An expert who has dedicated her life’s work to research and saving hundreds of native plants from extinction is retiring on May 31, after a 35-year career at the University of Hawaiʻi.
“Working at Lyon Arboretum, that’s a dream job for me, having this creative freedom to develop a program and working with committed and talented partners,” Sugii said. “You cannot do everything by yourself. You have to have the support of others to be successful and I was lucky to have that.”
HRRP focuses on the rescue and recovery of Hawaiʻi’s most critically endangered native plants. Under Sugii’s leadership, it has grown to feature a seed conservation lab, which contains more than 33 million seeds representing more than 600 taxa of Native Hawaiian plants, and a micropropagation and cryopreservation lab, which has successfully grown approximately 300 of the 1,400+ Hawaiian plant taxa using micropropagation techniques, of which 136 are federally listed as endangered or threatened.
Defying the odds to save Hawaiʻi’s plants
When Sugii first started, conservation of plants using tissue culture techniques ex situ (protecting an endangered species outside of its natural habitat) for research and germplasm storage (seeds, plants or plant parts) were virtually unheard of.
“It was a really novel propagation technique for plant conservation at the time so it took a lot of convincing,” Sugii said. “And I have to hand it to my predecessor Greg Koob. He really laid a good foundation with some very successful results in plant culturing and recovery that when I transitioned into this position, some of the kinks had been worked out.”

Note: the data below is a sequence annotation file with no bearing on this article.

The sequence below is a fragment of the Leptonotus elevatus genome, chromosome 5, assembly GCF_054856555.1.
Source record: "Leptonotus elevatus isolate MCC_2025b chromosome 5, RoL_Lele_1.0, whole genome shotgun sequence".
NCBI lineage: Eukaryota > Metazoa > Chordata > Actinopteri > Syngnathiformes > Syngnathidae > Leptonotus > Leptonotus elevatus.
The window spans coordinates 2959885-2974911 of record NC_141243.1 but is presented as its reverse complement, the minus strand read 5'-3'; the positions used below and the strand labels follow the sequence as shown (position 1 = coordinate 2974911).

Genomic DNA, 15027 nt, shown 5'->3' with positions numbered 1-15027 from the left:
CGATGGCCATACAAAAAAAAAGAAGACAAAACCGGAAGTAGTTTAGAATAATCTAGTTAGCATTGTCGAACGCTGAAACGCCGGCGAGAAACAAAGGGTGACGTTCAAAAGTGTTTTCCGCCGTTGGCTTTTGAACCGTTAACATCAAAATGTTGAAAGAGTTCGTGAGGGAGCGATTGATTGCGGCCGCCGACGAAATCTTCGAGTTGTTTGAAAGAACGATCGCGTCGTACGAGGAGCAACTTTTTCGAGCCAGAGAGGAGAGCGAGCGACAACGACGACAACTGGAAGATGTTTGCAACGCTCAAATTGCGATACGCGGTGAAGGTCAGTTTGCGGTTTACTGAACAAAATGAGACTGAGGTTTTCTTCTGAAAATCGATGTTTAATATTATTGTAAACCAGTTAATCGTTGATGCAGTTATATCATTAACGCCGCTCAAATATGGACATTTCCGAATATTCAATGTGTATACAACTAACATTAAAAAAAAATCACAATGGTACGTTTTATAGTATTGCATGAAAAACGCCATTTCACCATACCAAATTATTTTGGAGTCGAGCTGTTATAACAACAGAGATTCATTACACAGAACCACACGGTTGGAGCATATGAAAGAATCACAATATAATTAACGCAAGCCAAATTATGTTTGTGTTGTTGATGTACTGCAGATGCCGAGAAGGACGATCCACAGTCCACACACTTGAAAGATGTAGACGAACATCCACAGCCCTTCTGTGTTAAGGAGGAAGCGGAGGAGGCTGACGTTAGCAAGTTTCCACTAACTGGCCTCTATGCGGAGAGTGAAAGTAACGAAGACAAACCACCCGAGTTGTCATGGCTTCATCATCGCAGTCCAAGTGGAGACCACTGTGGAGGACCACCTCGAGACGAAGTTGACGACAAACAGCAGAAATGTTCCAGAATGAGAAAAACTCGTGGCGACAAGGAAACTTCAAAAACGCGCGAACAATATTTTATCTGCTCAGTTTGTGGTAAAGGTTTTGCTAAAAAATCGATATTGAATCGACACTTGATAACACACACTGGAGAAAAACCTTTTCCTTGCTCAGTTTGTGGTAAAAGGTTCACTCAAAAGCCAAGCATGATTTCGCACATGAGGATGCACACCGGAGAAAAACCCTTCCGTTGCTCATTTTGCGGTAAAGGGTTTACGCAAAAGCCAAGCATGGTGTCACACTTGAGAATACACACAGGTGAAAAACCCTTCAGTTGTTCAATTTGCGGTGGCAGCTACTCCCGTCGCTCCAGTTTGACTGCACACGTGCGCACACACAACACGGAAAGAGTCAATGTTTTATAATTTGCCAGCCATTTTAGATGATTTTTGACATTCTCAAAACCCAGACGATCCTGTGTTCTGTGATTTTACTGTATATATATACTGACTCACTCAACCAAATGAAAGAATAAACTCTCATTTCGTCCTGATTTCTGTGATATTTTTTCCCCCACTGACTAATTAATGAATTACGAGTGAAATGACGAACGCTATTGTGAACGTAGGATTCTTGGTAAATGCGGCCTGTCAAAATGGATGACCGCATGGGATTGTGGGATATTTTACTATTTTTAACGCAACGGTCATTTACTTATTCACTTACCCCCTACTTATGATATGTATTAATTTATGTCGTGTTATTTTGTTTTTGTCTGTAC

One of Sugii’s first grants were from the State of Hawaiʻi Department of Land and Natural Resources-Division of Forestry and Wildlife and the U.S. Army Natural Resources, and it allowed her to gain the necessary resources and connections she needed to kickstart her success. A couple of decades later, Sugii remembers most about the impact the program has had on the state.
“How many people get to work in a career that you have a feeling that you give back to the community or give back to the environment or give back to the place that you live in?” Sugii said. “To do conservation work with plants like this and to be able to make a contribution in that way, I consider that this is a job that I really wanted to be in.”
Sugii added, “Every plant is important because not only do they have a right to exist but they have a place in the plant community and within the environment itself—they serve a purpose. The more you can save, the better for Hawaiʻi.”
Sugii’s wishes for the future
Prior to Lyon, Sugii worked for 10 years in the UH Mānoa College of Tropical Agriculture and Human Resources as a research associate and focused her research on orchids and anthuriums. She earned her bachelor’s and master’s degrees in horticultural science from UH Mānoa.
After leaving the arboretum, Sugii hopes Lyon’s staff and our future generations will continue the work her team started to save Hawaiʻi’s native plants for decades to come.
“There is what is called ‘plant blindness’ where you just look at the mountains and it’s all green, everything is all okay. But it’s not,” Sugii said. “There are a lot of invasive species out there that make the soils unstable, or there are dangers like the albizias or they harbor insects that are bad for the environment. Being part of the group that benefits the environment, I was lucky to be a part of it.”
UH Mānoa School of Life Sciences Professor Donald Drake will serve as Lyon Arboretum’s new interim director, effective June 1.
—By Marc Arakaki